The Anarchical Society at 40: Contemporary Challenges and Prospects

ISBN : 9780198805144

Hidemi Suganami; Madeline Carr; Adam Humphreys
384 Pages
153 x 234 mm
Pub date
Jun 2017
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Hedley Bull's The Anarchical Society was published in 1977. Forty years on, it is considered one of the classic texts in International Relations. It does not, however, address many world political issues that now concern us deeply, such as terrorism, global financial crises, climate change, the impact of the internet revolution, deep-rooted racial inequalities, and violence against women. Moreover, while the development of International Relations as an academic subject has consolidated the status of the 'English School' as one of the principal approaches to the study of world politics, and The Anarchical Society as its key text, significant limitations in Bull's approach have also been identified. This volume examines how far The Anarchical Society continues to illuminate world politics and how well Bull's method and argument stand up today. The volume argues that although many of Bull's substantive judgements require updating, his approach remains valuable, not only for thinking about enduring problems of violence and security, but also, as a starting point, for thinking about many issues that Bull himself neglected. However, the contributors also develop important criticisms of Bull's approach and identify ways in which it could be strengthened. A key insight is that although The Anarchical Society is famous for explicating the concept of 'international society', there is more to it than that. Indeed, the contemporary relevance of Bull's work is clearest when we recognize the often overlooked potential of his concept of the 'world political system', referring to the global network of interactions of which modern international society is only a part.


1 Hidemi Suganami: Bull and The Anarchical Society Now at 40

Part I: Reading The Anarchical Society 40 Years on
2 Hidemi Suganami: The Argument of The Anarchical Society
3 Richard Falk: Ordering the World: Hedley Bull after 40 Years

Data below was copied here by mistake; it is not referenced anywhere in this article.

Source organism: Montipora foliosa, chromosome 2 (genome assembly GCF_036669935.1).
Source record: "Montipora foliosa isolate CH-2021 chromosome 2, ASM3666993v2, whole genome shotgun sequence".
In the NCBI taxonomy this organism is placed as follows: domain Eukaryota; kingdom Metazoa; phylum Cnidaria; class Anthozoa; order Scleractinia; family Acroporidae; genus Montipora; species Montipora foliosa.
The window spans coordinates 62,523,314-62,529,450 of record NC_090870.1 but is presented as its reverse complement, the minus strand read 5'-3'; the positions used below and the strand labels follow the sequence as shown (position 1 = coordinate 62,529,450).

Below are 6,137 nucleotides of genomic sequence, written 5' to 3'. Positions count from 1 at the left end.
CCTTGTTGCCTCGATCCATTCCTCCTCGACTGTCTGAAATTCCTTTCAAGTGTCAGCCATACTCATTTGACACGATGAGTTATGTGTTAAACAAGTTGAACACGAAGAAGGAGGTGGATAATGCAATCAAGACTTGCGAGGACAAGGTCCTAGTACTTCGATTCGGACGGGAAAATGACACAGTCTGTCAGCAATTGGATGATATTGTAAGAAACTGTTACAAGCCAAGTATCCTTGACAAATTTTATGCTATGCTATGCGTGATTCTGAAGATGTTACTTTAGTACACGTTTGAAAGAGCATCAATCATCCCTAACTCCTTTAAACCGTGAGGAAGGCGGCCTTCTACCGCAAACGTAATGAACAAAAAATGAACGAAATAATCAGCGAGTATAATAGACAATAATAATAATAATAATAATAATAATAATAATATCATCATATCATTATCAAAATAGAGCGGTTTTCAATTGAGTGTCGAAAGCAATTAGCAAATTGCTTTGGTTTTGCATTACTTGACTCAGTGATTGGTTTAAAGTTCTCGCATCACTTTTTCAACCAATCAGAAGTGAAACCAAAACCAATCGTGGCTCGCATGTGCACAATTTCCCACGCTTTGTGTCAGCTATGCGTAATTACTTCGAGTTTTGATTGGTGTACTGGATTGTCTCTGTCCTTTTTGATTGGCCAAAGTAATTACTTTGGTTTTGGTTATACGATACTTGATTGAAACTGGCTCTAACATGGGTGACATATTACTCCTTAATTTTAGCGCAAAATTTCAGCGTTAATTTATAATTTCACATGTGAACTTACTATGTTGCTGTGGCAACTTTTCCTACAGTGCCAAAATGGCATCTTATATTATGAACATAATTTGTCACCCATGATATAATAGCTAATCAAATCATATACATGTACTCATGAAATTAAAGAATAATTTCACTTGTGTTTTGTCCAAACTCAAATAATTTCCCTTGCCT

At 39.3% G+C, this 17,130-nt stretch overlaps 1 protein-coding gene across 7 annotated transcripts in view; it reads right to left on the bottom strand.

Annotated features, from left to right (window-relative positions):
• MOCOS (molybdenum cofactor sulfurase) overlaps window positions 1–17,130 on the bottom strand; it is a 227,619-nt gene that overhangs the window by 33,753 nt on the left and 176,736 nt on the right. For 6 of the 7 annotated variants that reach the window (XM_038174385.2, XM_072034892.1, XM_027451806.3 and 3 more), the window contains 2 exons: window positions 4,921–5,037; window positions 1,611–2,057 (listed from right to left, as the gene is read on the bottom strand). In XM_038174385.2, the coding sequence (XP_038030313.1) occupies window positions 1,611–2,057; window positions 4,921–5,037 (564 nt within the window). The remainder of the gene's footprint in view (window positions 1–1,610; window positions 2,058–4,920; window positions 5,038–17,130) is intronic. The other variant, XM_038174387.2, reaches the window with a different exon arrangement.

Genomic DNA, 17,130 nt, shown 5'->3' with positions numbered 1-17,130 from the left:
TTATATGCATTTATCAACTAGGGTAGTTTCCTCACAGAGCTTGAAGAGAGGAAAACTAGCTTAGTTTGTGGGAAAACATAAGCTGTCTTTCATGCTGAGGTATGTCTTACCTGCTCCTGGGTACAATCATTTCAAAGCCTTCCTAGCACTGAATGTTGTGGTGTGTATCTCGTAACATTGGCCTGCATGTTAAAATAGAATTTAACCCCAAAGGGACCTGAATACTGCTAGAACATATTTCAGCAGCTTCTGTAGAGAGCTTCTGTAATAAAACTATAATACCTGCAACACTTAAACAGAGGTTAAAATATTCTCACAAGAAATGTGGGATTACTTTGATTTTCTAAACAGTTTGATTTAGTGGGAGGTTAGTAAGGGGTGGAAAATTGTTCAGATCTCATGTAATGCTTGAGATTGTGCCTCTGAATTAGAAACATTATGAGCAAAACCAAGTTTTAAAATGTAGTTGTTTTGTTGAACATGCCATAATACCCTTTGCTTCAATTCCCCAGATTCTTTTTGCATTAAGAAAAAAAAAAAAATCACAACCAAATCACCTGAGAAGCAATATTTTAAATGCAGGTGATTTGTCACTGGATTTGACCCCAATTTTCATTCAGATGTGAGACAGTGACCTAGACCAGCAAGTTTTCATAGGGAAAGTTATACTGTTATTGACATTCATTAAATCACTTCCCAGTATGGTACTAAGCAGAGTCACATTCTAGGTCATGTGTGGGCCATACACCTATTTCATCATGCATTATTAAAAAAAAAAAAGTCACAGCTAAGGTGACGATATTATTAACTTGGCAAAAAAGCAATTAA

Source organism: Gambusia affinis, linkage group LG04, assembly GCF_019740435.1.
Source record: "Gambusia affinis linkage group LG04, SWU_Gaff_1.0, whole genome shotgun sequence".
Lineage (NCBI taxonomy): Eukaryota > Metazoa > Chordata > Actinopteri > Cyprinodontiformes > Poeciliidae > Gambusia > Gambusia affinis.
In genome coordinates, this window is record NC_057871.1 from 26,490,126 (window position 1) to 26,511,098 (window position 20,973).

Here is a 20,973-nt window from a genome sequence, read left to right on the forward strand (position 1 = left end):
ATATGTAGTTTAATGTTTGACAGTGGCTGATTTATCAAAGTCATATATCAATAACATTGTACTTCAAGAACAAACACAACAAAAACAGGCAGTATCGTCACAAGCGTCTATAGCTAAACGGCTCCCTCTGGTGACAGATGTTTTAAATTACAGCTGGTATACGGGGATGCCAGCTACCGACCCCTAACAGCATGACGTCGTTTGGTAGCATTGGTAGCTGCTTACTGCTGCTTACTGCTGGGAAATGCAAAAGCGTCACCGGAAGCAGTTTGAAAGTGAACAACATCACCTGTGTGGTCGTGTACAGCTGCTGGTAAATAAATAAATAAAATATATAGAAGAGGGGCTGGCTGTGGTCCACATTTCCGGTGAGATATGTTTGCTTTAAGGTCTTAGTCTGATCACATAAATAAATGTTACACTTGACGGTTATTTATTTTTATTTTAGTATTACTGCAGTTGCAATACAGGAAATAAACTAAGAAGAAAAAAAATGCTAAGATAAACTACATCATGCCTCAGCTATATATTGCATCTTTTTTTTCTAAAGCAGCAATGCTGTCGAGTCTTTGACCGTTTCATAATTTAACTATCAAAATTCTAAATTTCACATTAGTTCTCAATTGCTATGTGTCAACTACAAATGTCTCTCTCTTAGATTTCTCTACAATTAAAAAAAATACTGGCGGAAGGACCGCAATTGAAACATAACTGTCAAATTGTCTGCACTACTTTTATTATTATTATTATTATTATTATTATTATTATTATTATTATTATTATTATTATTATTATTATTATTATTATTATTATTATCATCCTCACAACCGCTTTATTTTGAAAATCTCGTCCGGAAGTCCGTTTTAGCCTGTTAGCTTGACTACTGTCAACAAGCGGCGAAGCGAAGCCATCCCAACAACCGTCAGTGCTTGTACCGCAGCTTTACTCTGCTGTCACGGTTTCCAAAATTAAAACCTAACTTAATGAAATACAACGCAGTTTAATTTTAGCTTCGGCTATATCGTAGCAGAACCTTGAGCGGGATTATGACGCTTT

Part II: Three Foundational Critiques
4 William Bain: The Anarchical Society as Christian Political Theology
5 Christian Reus-Smit: The Anarchical Society and Human Rights
6 Mustapha Kamal Pasha: Decolonizing The Anarchical Society

Part III: The Anarchical Society and World Politics 40 Years on
7 Robert Ayson: The Anarchical Society and the Control of Global Violence
8 Jan Ruzicka: A Plea for Restraint: The Anarchical Society and Nuclear Proliferation
9 Harmonie Toros and Filippo Dionigi: International Society and Islamist Non-state Actors: The Case of the Islamic State Organization
10 Madeline Carr: Cyberspace and International Order
11 Louis W. Pauly: The Anarchical Society and a Global Political Economy
12 Robert Falkner: The Anarchical Society and Climate Change
13 Paul Keal: The Anarchical Society and Indigenous Peoples
14 Jacqui True: Anarchy and Patriarchy in World Politics

Part IV: Augmenting The Anarchical Society
15 Heikki Patomaki: The Anarchical Society as Futurology
16 Katarzyna Kaczmarska: International Society Encounters the Russian World: the Role of Representations in International Relations
17 Andrew Linklater: The International Society of 'Civilized States'
18 Adam Humphreys: Bull's Political Vision

About the author: 

Hidemi Suganami is Emeritus Professor of International Relations at Aberystwyth University. His major publications include The Domestic Analogy and World Order Proposals (CUP, 1989), On the Causes of War (OUP, 1996), and The English School of International Relations: A Contemporary Assessment (with Andrew Linklater, CUP, 2006).; Madeline Carr is a Senior Lecturer in International Relations at Cardiff University. Her research looks at the ways in which new technology both reinforces and disrupts conventional frameworks for understanding International Relations and the implications of this for state and global security, order and governance. Madeline has published on cyber norms, Internet Freedom, multi-stakeholder Internet governance, and the public/private partnership in national cyber security strategies (research funded by the British Council). Her publications include US Power and the Internet in International Relations (Palgrave MacMillan, 2016).; Adam R.C. Humphreys is Lecturer in International Relations at the University of Reading. Previously he taught at the University of Oxford, where he was also a British Academy Post-Doctoral Fellow. His principal research interests are in International Relations theory, especially the methodological questions it raises.

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